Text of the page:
Odom is a lender for the grow operation, Lockwood said. It is unknown how much money Odom has lent the organization or how much he has pledged.

Odom also passed what is known as a "level 2" background screen, required by law for owners and managers of the dispensing organizations, Lockwood said.

Odom "may become an owner in the future," the lawyer said.

Under a 2014 law, the Department of Health in November awarded one dispensing-organization license in each of five regions of the state. While Bax gave Loop's the highest ranking of the five applicants seeking a license in the Northeast region, the panel's combined evaluations resulted in Chestnut Hill's license, Lockwood pointed out.

"This is something that's commonly done in competitive proceedings in state government. The bigger issue is, we're focused on moving toward fulfilling our obligations as a dispensing organization," he said. "We built a brand-new facility from the ground up and are currently cultivating cannabis pursuant to the statutory authorization."

A three-member review panel gave San Felasco Nurseries the highest overall score in the Northeast region, but health officials rejected the Gainesville-based grower's application because one of its owners or managers had failed the background screen. Chestnut Hill, which had come in second, ended up with the license instead.

The Department of Health this year awarded a second Northeast region license to San Felasco after an administrative law judge ruled that the state had wrongly rejected the grower's application.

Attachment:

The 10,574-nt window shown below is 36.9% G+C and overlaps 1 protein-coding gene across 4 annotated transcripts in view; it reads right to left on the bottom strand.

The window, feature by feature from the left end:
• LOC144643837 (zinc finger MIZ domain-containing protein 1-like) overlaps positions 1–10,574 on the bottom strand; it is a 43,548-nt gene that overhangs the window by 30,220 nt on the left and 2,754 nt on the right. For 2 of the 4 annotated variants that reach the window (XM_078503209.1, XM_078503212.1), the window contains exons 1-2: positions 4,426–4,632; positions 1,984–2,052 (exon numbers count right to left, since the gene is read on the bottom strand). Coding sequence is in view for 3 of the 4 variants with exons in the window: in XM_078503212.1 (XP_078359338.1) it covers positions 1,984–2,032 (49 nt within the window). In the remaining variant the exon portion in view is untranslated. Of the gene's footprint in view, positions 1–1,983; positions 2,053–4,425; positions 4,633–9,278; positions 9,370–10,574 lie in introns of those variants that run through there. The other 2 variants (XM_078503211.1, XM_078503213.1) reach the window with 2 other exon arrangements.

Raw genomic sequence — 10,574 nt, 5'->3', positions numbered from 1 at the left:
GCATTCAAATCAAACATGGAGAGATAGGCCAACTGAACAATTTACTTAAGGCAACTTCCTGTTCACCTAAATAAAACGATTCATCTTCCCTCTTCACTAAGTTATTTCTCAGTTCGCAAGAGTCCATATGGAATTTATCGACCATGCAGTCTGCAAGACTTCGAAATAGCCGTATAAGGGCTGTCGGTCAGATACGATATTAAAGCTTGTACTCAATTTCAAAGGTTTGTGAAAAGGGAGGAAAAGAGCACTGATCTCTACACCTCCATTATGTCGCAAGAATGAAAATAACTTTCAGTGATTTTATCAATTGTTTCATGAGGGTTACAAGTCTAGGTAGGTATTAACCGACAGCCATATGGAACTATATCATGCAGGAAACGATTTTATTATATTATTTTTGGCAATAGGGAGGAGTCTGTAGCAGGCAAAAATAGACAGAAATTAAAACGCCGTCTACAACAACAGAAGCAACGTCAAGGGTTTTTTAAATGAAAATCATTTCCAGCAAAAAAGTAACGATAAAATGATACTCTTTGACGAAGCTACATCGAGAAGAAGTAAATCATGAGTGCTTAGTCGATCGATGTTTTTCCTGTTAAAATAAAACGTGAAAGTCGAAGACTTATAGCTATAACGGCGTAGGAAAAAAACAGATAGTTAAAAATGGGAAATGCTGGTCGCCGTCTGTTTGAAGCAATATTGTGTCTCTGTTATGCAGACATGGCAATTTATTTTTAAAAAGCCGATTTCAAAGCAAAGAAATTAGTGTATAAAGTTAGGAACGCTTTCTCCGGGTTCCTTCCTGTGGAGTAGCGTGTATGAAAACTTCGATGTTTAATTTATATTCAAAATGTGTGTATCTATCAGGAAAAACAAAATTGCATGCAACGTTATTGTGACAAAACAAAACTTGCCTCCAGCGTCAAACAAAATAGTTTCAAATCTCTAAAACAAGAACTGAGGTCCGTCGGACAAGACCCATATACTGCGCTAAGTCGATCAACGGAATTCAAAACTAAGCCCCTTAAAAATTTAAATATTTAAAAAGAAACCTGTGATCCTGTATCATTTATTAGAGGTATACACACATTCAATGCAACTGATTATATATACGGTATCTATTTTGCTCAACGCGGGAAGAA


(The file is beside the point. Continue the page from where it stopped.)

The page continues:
Lawmakers first authorized the dispensing organization licenses in 2014, when they legalized cannabis that is low in euphoria-inducing tetrahydrocannabinol, or THC, and high in cannabadiol, or CBD, for patients with chronic muscle spasms or cancer. Parents of children with severe forms of epilepsy pushed for the law.

Many of the applications were highly redacted, leaving the public in the dark regarding critical information, such as ownership of the organizations, what types of products they want to sell or the financial fitness of the applicants. Some of the applications --- including San Felasco's --- are almost completely blacked out due to claims of "trade secret" exemptions.

Odom, whose name does not appear anywhere on the Chestnut Hill application that was made available to the public, drew widespread attention several years ago for his role in events that cost Sansom the House speakership.

Sansom was accused of slipping money into the 2007 state budget that was supposed to pay for an emergency operations center in Samson's Panhandle district. But prosecutors argued that the item was a thinly disguised effort to build a taxpayer-funded aircraft hangar for Odom.

Leon County prosecutor Willie Meggs agreed to drop a criminal case in 2011 after being assured that Sansom and Odom would pay $206,000 to help reimburse the state for design costs of the project. Odom, a political contributor to Sansom, paid the money.